One way is by enlisting their employees as brand advocates in corporate communications. Employees are already surfing the web and participating in social networks like Facebook, Twitter and LinkedIn.  Large companies have a golden opportunity to dominate the Internet “air waves” with their employees as their most important cheerleaders, commenting on corporate and employee blogs, and engaging in online conversations with consumers.

Getting back to Coke, the company has 3.7 million fans on Facebook, and 92,4000 employees spread across the globe.  Just think of their cumulative power to communicate key messages about Coke that zoom around the world on social networks.  I wonder if Coke has an organized program for their employees to reach out to Coke’s followers on social networks?  I read through last year’s Annual Review and didn’t see anything.  I don’t mean to pick on Coke.  I’m just using the company as an example of a missed opportunity.

Employees in all companies will welcome the opportunity to be empowered to represent their company in the blogosphere.  All it takes is trust:  trust your employees to promote your brand well in online communications.

Employees as Company Change Agents

[tweetmeme]No question, companies are struggling to control their brand essence and key messages during this economic slump.  Communicating positive news is more important than ever in the 24/7 news cycle and with an Internet that can circulate good – and, let’s face it, mostly bad – news around the globe in a matter of seconds.  But companies are overlooking their most important advocates to the outside world – their own employees — because of a lack of internal communications.  And this can torpedo a company’s reputation.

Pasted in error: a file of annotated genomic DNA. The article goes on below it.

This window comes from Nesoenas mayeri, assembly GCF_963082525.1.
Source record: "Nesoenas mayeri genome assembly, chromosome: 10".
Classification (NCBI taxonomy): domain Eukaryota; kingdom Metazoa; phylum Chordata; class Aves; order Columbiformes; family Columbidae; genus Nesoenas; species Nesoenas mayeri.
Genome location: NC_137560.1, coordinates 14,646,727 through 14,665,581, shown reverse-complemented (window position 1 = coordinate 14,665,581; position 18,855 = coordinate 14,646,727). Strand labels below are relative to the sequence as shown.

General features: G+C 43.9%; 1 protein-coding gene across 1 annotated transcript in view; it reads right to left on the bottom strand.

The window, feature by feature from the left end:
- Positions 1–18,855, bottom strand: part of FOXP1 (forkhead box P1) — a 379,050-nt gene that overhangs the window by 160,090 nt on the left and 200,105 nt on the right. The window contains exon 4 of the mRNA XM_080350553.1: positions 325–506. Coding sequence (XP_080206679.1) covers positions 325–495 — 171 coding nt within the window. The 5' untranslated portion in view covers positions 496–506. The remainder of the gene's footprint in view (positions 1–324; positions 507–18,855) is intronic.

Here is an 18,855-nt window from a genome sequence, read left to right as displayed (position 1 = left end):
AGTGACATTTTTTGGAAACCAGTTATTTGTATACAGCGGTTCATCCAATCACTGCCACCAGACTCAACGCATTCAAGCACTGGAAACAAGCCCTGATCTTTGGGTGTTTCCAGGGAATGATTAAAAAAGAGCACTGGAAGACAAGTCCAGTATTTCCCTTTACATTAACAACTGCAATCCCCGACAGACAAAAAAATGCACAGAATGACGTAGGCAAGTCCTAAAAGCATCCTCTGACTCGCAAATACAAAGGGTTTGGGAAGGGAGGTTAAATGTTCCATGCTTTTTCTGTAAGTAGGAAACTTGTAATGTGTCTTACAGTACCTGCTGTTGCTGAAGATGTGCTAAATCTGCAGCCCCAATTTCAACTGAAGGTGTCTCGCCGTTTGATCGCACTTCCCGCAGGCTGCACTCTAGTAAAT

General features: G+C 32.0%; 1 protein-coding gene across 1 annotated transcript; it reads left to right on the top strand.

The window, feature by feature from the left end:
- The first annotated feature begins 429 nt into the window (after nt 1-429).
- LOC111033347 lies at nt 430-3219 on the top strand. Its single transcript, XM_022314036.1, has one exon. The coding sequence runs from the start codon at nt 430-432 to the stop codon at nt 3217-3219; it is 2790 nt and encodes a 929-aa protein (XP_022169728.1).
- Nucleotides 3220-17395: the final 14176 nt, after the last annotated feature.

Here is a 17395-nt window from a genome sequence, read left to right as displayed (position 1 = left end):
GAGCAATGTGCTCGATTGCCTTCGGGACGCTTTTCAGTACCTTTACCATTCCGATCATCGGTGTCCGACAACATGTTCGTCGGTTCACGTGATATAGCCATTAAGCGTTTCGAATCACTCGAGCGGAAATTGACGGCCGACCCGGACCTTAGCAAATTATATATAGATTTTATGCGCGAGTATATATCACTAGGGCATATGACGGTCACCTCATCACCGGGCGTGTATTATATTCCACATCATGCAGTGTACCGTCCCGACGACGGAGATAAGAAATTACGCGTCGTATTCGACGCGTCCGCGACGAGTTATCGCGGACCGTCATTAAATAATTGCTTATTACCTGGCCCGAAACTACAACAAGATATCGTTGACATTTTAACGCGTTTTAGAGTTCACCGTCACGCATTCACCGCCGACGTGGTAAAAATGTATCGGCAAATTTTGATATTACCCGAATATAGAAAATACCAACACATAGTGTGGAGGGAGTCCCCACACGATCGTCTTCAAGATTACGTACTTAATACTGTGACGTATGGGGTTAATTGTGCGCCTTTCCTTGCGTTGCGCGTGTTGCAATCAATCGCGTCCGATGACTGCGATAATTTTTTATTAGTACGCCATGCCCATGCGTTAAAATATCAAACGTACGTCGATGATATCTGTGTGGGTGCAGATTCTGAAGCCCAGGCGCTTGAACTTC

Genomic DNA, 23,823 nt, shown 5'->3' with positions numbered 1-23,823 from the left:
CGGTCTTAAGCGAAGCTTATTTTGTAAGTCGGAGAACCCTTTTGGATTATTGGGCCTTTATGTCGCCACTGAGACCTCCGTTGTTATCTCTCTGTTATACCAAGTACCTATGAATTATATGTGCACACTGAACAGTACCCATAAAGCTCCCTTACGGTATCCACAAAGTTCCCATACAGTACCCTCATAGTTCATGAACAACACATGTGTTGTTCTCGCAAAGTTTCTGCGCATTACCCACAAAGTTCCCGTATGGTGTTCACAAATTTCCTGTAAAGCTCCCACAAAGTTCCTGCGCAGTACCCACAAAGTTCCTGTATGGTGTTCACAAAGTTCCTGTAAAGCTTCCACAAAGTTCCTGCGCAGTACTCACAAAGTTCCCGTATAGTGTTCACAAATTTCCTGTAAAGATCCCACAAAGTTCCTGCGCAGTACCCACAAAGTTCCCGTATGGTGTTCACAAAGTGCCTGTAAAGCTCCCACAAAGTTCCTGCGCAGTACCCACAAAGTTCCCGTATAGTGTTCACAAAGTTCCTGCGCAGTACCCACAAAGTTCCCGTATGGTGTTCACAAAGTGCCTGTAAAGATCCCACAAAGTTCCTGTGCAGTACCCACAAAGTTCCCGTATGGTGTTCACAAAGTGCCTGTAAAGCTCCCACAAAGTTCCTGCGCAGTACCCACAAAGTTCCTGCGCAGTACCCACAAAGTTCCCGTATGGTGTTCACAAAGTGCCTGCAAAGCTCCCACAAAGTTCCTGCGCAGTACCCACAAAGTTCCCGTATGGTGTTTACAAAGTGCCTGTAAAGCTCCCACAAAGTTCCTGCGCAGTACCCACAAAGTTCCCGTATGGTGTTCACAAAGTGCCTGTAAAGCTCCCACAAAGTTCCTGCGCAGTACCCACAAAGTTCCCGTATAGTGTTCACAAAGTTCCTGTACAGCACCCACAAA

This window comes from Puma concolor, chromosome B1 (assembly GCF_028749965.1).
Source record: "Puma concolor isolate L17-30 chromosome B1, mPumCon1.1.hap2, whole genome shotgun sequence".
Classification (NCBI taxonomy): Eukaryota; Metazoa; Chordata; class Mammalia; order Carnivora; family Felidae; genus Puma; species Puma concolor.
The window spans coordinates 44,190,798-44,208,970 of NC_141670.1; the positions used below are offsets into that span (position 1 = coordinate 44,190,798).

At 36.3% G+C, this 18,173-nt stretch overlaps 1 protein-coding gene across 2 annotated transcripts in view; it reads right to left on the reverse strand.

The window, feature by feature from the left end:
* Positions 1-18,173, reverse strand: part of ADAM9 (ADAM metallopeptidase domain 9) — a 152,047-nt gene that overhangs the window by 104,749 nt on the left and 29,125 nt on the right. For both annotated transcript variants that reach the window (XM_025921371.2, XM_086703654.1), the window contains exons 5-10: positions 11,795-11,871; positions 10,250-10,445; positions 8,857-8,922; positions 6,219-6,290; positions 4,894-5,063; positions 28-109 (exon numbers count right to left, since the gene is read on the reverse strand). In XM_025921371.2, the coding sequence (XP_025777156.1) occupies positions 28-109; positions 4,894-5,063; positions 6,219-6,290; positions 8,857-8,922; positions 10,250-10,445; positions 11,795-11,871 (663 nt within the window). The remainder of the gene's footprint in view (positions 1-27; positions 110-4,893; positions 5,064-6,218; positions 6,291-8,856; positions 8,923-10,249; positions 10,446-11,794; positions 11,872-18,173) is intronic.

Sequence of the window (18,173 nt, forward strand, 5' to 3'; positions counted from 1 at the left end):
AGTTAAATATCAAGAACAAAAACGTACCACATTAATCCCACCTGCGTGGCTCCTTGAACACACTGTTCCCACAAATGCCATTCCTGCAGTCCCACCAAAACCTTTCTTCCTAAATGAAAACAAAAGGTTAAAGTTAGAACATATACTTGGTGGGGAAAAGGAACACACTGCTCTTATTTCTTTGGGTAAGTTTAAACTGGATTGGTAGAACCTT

It is employees who are most often the primary interface between the company and its customers.  But the media is an increasingly intrusive “partner” as reporters pounce on every bad piece of company news – often coming from the mouths of unhappy employees who are left out of the loop about important new company developments.  Online chat rooms and networking sites like Twitter and Facebook provide a public platform for employees to vent their grievances and the media and customers are tuning in.

New technologies are transforming the way companies do business. But employees are underutilized as advocates of change. They are not being motivated to rally around the company’s mission and goals.  It’s not an overstatement to say that business transformation will only be accomplished by gaining the commitment of employees at all levels to drive growth and performance.  The key to ensuring success is consistency of communications to the right people at the right time with the right messages.

Internal communication efforts often fall short because:

•    Behaviors don’t match the message, especially senior executive behaviors
•    Communicating is not viewed as an important process
•    Communication is blocked at many levels – up, down and across
•    Complicated and lengthy approval processes prevent timely distribution of information
•    Employees don’t hear things first, thus a loss of faith develops
•    Too much is communicated and more important messages are lost in the clutter
•    Employees are turning to their external message boards for news about their own company

Companies that find their employees turning to the Internet as their primary source of information about the company they work for have lost their most important change agents.